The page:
Downtown San Luis Obispo businesses are struggling to stay afloat in the face of changing times


STILL EMPTY Relatively new restaurants like Highwater and longtime businesses like Beverly’s (which closed in 2020, and this storefront remains vacant) have closed in recent years, leaving business owners in SLO concerned about the future of their prospects downtown. - PHOTO BY ADRIAN VINCENT ROSAS
  • STILL EMPTY Relatively new restaurants like Highwater and longtime businesses like Beverly’s (which closed in 2020, and this storefront remains vacant) have closed in recent years, leaving business owners in SLO concerned about the future of their prospects downtown.

Walking along Higuera Street in downtown San Luis Obispo, it's hard to miss the empty storefronts—especially large ones like the abandoned Beverly's Fabrics, which closed in 2020 after 48 years of operation in the heart of the city.

It's a monolith, sitting there waiting for something, anything to happen and help take it into the future, and it's not alone.

"What [the city] is doing right now isn't working, and we need to adapt before we lose even more of these businesses," Robin Wolf said. "Because those are the businesses that make SLO the unique and vibrant place we love."

In 2021, Wolf and her husband, Matthew Hanson, decided to open up Highwater—a place she described as being guided by the express goal of bringing cocktails, eats, and tunes with a vintage flair and an inclusive vibe to downtown SLO.

"We celebrated the local community, hosting events for local groups like the SLO Museum of Art, SLO Wedding Planners, GALA Pride and Diversity Center, and Race Matters SLO, among many others," she said. "We fought long and hard through a very challenging time to open a restaurant and made the difficult decision to close our doors in June of 2023."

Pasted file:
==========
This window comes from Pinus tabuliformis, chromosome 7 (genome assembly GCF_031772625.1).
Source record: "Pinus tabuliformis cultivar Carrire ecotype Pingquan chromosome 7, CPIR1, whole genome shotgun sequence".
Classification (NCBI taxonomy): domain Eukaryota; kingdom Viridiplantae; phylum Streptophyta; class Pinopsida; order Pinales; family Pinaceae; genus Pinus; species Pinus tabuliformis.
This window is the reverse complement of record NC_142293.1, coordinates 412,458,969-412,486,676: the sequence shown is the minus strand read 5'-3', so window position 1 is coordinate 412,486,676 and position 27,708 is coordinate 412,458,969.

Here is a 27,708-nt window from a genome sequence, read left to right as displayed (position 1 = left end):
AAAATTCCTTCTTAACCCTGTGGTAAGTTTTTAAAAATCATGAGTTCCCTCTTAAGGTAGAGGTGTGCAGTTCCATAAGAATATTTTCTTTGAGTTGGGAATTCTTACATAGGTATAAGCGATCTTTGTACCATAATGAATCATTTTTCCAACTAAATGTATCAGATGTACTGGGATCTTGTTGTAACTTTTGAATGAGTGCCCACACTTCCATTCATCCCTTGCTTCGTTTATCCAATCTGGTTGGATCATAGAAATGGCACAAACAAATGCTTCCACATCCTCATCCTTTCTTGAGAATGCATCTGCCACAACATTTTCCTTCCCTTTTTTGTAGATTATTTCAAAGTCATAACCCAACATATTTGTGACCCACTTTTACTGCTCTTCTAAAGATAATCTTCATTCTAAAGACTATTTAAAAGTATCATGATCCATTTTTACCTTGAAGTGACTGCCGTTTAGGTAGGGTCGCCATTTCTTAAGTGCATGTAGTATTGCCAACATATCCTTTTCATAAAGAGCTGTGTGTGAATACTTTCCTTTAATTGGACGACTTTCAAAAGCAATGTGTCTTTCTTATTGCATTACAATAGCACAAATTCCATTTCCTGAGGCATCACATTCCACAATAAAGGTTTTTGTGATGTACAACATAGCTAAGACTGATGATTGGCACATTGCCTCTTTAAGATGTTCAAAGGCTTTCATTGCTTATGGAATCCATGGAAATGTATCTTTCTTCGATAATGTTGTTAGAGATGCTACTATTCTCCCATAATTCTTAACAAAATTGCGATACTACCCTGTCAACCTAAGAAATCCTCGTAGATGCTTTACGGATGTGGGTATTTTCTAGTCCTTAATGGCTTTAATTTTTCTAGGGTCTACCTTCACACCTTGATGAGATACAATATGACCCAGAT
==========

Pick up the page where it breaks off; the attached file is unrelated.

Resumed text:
Because Wolf has first-hand experience seeing a business suffer and eventually close because of what she sees as the city's lack of adaptation, she believes that SLO has its work cut out to keep places open and new businesses interested in coming in.

Other downtown restaurants that have recently closed include Big Sky Cafe, Mo's BBQ, Creeky Tiki, and Mint and Craft.

"There's almost always myriad elements at play in the closing of a business, especially a restaurant," Wolf said. "Loss of business through city flooding and storm damage earlier in 2023 was certainly big [as well as] substantial increases in both the cost of goods and utilities."

There's also the elephant in the room, one that many city residents—including Wolf—believe plays a role in downtown businesses suffering: parking. In July, SLO raised downtown parking rates to $4 an hour to help offset the cost of a loan the city took out to cover a new parking structure on the corner of Nipomo and Palm streets. The city has plans to increase those rates even higher in the future.

"The issue of downtown parking policies, and the corresponding drop in visitor traffic was certainly a factor in the success or lack of many downtown businesses, ours included," Wolf said. "I can't express the frustration of working every day to build something in the town I love [and] to have to fight something like parking restrictions driving away guests."

SLO Economic Development Manager Lee Johnson sees eye to eye with Wolf on some of her observations, especially the multifaceted reasons that local businesses have been struggling.

"A wide variety of factors impact business downtown. We certainly understand that the impact of inflation combined with labor shortages, rising wages, changing consumer behaviors, and changes to downtown parking can create challenges for businesses," Johnson said. "We also know locals want to support downtown business, and the city wants to help."